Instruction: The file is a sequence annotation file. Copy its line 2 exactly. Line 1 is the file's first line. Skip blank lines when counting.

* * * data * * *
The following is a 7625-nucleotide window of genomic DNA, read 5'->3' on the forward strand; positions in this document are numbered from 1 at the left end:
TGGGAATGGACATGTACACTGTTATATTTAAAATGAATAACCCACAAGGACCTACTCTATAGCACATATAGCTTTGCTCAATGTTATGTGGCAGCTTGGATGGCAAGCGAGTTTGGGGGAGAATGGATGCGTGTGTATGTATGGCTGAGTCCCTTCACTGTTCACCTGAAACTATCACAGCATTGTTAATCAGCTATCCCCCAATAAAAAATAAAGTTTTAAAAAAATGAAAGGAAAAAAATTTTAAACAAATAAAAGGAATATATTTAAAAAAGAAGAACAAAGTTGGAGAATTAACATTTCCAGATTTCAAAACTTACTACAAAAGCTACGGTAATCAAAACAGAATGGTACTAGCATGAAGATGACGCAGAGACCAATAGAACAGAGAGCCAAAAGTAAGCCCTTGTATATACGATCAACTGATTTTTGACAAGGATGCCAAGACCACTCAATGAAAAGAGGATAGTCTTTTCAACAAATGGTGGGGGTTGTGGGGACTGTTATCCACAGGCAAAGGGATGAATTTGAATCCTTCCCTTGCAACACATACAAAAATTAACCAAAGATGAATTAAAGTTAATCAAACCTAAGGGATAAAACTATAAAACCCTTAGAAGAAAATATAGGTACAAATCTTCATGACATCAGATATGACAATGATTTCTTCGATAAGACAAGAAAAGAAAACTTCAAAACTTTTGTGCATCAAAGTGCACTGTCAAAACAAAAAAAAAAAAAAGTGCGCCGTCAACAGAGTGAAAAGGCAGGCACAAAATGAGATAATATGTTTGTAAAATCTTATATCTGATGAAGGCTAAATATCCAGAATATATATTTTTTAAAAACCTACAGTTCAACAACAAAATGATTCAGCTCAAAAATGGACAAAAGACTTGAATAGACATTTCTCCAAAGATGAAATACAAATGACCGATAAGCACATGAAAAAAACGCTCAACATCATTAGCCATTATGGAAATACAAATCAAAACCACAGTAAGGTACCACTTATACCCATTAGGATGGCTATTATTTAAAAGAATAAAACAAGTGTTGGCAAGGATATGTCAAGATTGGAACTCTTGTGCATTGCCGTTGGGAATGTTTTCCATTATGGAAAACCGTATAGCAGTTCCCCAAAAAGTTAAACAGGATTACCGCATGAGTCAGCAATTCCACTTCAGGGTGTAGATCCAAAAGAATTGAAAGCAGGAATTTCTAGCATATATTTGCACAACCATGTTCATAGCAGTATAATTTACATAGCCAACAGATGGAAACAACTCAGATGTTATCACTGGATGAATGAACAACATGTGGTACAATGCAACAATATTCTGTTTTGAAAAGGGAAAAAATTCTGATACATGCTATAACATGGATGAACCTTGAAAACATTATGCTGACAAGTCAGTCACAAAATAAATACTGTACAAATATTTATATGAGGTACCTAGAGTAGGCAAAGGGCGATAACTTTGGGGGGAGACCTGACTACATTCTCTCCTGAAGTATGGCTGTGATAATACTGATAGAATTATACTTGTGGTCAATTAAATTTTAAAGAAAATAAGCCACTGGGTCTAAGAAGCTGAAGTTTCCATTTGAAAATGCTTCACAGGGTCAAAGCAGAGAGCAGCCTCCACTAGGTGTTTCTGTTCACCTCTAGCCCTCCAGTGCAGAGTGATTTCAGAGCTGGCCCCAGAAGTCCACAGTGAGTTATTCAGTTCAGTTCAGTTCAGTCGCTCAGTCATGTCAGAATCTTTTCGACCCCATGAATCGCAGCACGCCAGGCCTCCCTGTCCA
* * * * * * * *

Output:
TGGGAATGGACATGTACACTGTTATATTTAAAATGAATAACCCACAAGGACCTACTCTATAGCACATATAGCTTTGCTCAATGTTATGTGGCAGCTTGGATGGCAAGCGAGTTTGGGGGAGAATGGATGCGTGTGTATGTATGGCTGAGTCCCTTCACTGTTCACCTGAAACTATCACAGCATTGTTAATCAGCTATCCCCCAATAAAAAATAAAGTTTTAAAAAAATGAAAGGAAAAAAATTTTAAACAAATAAAAGGAATATATTTAAAAAAGAAGAACAAAGTTGGAGAATTAACATTTCCAGATTTCAAAACTTACTACAAAAGCTACGGTAATCAAAACAGAATGGTACTAGCATGAAGATGACGCAGAGACCAATAGAACAGAGAGCCAAAAGTAAGCCCTTGTATATACGATCAACTGATTTTTGACAAGGATGCCAAGACCACTCAATGAAAAGAGGATAGTCTTTTCAACAAATGGTGGGGGTTGTGGGGACTGTTATCCACAGGCAAAGGGATGAATTTGAATCCTTCCCTTGCAACACATACAAAAATTAACCAAAGATGAATTAAAGTTAATCAAACCTAAGGGATAAAACTATAAAACCCTTAGAAGAAAATATAGGTACAAATCTTCATGACATCAGATATGACAATGATTTCTTCGATAAGACAAGAAAAGAAAACTTCAAAACTTTTGTGCATCAAAGTGCACTGTCAAAACAAAAAAAAAAAAAAGTGCGCCGTCAACAGAGTGAAAAGGCAGGCACAAAATGAGATAATATGTTTGTAAAATCTTATATCTGATGAAGGCTAAATATCCAGAATATATATTTTTTAAAAACCTACAGTTCAACAACAAAATGATTCAGCTCAAAAATGGACAAAAGACTTGAATAGACATTTCTCCAAAGATGAAATACAAATGACCGATAAGCACATGAAAAAAACGCTCAACATCATTAGCCATTATGGAAATACAAATCAAAACCACAGTAAGGTACCACTTATACCCATTAGGATGGCTATTATTTAAAAGAATAAAACAAGTGTTGGCAAGGATATGTCAAGATTGGAACTCTTGTGCATTGCCGTTGGGAATGTTTTCCATTATGGAAAACCGTATAGCAGTTCCCCAAAAAGTTAAACAGGATTACCGCATGAGTCAGCAATTCCACTTCAGGGTGTAGATCCAAAAGAATTGAAAGCAGGAATTTCTAGCATATATTTGCACAACCATGTTCATAGCAGTATAATTTACATAGCCAACAGATGGAAACAACTCAGATGTTATCACTGGATGAATGAACAACATGTGGTACAATGCAACAATATTCTGTTTTGAAAAGGGAAAAAATTCTGATACATGCTATAACATGGATGAACCTTGAAAACATTATGCTGACAAGTCAGTCACAAAATAAATACTGTACAAATATTTATATGAGGTACCTAGAGTAGGCAAAGGGCGATAACTTTGGGGGGAGACCTGACTACATTCTCTCCTGAAGTATGGCTGTGATAATACTGATAGAATTATACTTGTGGTCAATTAAATTTTAAAGAAAATAAGCCACTGGGTCTAAGAAGCTGAAGTTTCCATTTGAAAATGCTTCACAGGGTCAAAGCAGAGAGCAGCCTCCACTAGGTGTTTCTGTTCACCTCTAGCCCTCCAGTGCAGAGTGATTTCAGAGCTGGCCCCAGAAGTCCACAGTGAGTTATTCAGTTCAGTTCAGTTCAGTCGCTCAGTCATGTCAGAATCTTTTCGACCCCATGAATCGCAGCACGCCAGGCCTCCCTGTCCA